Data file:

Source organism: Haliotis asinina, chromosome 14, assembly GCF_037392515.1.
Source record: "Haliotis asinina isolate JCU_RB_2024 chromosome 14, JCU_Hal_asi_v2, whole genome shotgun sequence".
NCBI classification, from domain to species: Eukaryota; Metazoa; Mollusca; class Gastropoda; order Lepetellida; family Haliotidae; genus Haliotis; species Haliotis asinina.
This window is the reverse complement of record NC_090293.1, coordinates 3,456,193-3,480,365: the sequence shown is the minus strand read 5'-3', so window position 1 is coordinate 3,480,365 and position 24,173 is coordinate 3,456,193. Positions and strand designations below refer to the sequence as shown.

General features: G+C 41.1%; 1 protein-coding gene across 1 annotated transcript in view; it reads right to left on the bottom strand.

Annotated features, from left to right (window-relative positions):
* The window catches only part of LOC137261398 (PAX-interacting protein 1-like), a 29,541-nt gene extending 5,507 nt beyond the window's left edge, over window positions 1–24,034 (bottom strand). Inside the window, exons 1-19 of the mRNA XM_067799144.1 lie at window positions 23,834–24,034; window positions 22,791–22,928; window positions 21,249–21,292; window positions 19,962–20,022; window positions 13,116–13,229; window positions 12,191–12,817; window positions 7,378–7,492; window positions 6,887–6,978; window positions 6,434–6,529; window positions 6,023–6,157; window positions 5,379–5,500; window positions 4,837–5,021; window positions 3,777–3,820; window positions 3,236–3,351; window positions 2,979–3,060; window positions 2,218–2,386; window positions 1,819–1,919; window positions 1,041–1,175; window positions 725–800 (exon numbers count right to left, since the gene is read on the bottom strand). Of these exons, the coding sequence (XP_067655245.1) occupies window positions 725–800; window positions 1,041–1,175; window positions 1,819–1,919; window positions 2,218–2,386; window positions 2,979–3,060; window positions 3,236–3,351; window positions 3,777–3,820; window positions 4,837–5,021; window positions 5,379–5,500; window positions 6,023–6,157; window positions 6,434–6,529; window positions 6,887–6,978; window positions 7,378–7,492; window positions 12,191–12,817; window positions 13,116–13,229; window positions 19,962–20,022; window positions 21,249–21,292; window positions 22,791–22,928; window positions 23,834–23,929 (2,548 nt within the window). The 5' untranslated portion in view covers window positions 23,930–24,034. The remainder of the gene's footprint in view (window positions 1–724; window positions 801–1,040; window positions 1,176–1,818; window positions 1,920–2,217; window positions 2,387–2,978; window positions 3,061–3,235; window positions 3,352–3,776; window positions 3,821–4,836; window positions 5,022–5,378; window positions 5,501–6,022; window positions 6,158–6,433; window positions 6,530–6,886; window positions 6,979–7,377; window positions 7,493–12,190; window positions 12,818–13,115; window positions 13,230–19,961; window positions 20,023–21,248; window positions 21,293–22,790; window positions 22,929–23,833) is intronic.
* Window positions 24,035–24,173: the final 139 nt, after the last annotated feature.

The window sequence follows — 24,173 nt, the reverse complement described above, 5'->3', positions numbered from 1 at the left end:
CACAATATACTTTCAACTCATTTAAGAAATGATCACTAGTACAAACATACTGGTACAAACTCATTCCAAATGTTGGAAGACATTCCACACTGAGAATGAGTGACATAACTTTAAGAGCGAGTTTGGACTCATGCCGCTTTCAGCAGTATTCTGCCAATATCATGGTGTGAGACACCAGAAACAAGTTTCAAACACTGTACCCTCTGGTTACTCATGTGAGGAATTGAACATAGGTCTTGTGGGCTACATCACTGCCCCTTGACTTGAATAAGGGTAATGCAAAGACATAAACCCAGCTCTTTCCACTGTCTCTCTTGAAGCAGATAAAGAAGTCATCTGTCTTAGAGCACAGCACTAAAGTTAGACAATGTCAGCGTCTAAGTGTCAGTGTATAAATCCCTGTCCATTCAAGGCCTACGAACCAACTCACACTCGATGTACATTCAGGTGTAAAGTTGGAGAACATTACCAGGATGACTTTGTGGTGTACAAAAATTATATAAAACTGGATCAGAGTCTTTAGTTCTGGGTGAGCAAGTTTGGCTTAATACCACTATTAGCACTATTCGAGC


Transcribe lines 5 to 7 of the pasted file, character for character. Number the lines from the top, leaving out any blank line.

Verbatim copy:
General features: G+C 41.1%; 1 protein-coding gene across 1 annotated transcript in view; it reads right to left on the bottom strand.

Annotated features, from left to right (window-relative positions):
* The window catches only part of LOC137261398 (PAX-interacting protein 1-like), a 29,541-nt gene extending 5,507 nt beyond the window's left edge, over window positions 1–24,034 (bottom strand). Inside the window, exons 1-19 of the mRNA XM_067799144.1 lie at window positions 23,834–24,034; window positions 22,791–22,928; window positions 21,249–21,292; window positions 19,962–20,022; window positions 13,116–13,229; window positions 12,191–12,817; window positions 7,378–7,492; window positions 6,887–6,978; window positions 6,434–6,529; window positions 6,023–6,157; window positions 5,379–5,500; window positions 4,837–5,021; window positions 3,777–3,820; window positions 3,236–3,351; window positions 2,979–3,060; window positions 2,218–2,386; window positions 1,819–1,919; window positions 1,041–1,175; window positions 725–800 (exon numbers count right to left, since the gene is read on the bottom strand). Of these exons, the coding sequence (XP_067655245.1) occupies window positions 725–800; window positions 1,041–1,175; window positions 1,819–1,919; window positions 2,218–2,386; window positions 2,979–3,060; window positions 3,236–3,351; window positions 3,777–3,820; window positions 4,837–5,021; window positions 5,379–5,500; window positions 6,023–6,157; window positions 6,434–6,529; window positions 6,887–6,978; window positions 7,378–7,492; window positions 12,191–12,817; window positions 13,116–13,229; window positions 19,962–20,022; window positions 21,249–21,292; window positions 22,791–22,928; window positions 23,834–23,929 (2,548 nt within the window). The 5' untranslated portion in view covers window positions 23,930–24,034. The remainder of the gene's footprint in view (window positions 1–724; window positions 801–1,040; window positions 1,176–1,818; window positions 1,920–2,217; window positions 2,387–2,978; window positions 3,061–3,235; window positions 3,352–3,776; window positions 3,821–4,836; window positions 5,022–5,378; window positions 5,501–6,022; window positions 6,158–6,433; window positions 6,530–6,886; window positions 6,979–7,377; window positions 7,493–12,190; window positions 12,818–13,115; window positions 13,230–19,961; window positions 20,023–21,248; window positions 21,293–22,790; window positions 22,929–23,833) is intronic.